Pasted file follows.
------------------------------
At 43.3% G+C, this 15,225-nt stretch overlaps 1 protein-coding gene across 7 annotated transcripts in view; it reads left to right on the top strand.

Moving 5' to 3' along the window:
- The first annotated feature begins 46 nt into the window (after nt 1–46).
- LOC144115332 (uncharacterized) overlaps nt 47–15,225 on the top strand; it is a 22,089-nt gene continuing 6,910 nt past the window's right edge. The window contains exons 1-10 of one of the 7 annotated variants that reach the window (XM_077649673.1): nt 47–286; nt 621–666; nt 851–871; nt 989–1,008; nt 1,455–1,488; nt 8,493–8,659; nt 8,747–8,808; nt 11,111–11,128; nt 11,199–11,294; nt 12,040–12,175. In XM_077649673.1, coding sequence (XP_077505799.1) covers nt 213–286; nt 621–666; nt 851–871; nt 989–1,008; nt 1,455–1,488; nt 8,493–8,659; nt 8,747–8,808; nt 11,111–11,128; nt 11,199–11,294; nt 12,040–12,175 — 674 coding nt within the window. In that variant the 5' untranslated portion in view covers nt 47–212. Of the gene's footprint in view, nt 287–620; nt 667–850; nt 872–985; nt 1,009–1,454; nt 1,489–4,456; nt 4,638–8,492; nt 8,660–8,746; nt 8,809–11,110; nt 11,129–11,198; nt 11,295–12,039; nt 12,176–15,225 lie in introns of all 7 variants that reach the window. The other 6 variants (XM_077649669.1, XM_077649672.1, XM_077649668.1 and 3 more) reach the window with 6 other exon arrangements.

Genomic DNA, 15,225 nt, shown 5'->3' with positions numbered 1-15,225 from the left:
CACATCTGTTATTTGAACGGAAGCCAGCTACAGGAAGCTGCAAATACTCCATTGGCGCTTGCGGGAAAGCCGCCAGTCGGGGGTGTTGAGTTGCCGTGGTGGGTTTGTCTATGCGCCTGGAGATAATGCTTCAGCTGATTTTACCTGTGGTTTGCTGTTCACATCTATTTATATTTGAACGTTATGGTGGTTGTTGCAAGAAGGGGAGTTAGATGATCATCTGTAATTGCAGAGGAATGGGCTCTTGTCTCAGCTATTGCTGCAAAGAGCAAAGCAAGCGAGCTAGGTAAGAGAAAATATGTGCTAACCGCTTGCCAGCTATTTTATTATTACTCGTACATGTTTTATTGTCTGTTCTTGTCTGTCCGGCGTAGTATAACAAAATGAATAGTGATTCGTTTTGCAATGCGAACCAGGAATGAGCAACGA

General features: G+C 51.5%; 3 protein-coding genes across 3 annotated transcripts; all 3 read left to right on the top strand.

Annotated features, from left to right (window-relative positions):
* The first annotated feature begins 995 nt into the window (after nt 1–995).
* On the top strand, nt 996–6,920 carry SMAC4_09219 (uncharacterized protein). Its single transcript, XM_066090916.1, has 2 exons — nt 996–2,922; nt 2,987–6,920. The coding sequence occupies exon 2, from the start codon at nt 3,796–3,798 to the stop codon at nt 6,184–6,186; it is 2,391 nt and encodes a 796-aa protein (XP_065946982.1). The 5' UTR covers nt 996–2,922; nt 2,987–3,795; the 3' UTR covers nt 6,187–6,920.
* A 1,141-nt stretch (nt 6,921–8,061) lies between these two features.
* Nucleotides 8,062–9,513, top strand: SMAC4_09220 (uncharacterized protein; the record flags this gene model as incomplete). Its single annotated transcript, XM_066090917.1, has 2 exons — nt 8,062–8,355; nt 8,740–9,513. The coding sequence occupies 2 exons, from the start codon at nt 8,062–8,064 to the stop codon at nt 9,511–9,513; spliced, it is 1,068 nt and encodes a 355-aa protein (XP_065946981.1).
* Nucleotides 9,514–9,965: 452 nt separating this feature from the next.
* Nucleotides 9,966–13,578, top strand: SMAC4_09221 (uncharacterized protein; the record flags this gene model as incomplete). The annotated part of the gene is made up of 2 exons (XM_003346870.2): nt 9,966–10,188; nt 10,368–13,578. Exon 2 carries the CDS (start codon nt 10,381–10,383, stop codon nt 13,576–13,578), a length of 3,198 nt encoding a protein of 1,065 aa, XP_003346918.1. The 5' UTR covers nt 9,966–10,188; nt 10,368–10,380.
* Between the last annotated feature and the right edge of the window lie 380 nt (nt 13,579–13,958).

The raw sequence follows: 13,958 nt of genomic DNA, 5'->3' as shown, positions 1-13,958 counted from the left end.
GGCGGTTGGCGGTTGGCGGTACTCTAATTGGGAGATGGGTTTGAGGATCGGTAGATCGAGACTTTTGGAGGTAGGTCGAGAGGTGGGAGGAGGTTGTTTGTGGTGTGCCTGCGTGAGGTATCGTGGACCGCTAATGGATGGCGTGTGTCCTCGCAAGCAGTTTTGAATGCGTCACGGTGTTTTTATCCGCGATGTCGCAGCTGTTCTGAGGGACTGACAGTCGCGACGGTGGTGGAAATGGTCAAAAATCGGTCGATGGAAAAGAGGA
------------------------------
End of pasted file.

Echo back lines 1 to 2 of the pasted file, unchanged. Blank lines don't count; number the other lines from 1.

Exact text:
At 43.3% G+C, this 15,225-nt stretch overlaps 1 protein-coding gene across 7 annotated transcripts in view; it reads left to right on the top strand.

Moving 5' to 3' along the window: